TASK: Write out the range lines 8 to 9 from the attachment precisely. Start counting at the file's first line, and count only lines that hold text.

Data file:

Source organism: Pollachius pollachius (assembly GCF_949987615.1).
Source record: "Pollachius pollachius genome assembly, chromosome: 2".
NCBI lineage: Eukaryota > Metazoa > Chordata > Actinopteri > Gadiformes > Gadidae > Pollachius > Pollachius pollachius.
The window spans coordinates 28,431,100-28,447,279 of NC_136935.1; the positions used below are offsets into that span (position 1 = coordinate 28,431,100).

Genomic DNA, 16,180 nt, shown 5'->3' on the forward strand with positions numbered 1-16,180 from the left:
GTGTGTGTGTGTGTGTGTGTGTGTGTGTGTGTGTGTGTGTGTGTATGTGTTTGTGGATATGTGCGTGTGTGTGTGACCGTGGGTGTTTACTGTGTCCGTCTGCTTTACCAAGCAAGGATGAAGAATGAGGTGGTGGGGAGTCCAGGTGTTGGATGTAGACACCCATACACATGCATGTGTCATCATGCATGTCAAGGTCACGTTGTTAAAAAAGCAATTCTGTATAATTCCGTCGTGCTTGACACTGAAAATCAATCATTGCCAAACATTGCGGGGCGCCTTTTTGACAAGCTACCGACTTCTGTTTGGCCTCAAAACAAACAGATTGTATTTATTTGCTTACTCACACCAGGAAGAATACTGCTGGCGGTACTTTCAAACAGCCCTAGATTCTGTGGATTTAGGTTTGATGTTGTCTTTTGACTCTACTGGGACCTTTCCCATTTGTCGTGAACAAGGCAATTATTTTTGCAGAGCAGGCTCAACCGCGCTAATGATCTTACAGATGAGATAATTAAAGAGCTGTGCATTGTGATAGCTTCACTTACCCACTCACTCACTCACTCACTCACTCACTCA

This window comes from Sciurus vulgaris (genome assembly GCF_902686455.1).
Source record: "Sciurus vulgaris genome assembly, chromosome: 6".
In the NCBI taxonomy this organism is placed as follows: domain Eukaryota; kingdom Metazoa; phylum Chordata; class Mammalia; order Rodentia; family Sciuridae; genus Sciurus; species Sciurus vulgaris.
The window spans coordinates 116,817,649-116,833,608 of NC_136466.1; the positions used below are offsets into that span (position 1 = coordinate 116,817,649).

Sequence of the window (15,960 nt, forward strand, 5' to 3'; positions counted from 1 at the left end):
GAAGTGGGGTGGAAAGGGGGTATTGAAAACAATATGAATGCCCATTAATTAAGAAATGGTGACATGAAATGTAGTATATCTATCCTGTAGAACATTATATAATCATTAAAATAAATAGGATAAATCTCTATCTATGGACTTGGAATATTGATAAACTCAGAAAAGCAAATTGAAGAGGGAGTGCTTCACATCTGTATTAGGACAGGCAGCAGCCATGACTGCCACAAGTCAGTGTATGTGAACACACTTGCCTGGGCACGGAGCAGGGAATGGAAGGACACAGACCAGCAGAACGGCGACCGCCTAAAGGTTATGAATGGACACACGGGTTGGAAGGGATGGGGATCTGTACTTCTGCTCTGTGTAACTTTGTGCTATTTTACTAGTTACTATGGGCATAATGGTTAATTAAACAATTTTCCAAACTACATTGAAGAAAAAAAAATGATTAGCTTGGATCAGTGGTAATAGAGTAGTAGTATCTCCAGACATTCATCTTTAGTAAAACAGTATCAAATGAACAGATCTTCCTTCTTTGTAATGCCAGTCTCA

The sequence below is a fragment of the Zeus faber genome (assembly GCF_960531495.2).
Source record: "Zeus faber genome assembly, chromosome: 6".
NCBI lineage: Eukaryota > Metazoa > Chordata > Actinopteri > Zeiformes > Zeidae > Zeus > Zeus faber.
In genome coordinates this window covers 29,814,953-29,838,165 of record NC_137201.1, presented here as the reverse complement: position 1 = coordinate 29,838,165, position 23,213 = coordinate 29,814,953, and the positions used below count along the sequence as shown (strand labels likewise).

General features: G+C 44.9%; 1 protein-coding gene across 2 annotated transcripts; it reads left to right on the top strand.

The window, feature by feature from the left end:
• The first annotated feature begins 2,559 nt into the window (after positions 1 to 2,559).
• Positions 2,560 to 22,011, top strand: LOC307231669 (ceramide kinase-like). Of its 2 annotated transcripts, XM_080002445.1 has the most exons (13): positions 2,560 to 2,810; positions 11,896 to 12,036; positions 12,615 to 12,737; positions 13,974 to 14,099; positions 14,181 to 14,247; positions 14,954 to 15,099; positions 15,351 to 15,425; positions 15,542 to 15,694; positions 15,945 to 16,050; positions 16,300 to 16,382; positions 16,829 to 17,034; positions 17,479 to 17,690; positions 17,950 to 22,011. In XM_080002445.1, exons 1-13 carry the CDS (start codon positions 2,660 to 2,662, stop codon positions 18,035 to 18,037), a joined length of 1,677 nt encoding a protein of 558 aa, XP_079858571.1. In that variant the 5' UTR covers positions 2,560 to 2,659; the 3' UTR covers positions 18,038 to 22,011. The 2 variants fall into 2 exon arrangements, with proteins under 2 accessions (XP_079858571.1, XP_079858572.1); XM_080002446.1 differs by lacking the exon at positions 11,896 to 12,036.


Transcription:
Source record: "Sciurus vulgaris genome assembly, chromosome: 6".
In the NCBI taxonomy this organism is placed as follows: domain Eukaryota; kingdom Metazoa; phylum Chordata; class Mammalia; order Rodentia; family Sciuridae; genus Sciurus; species Sciurus vulgaris.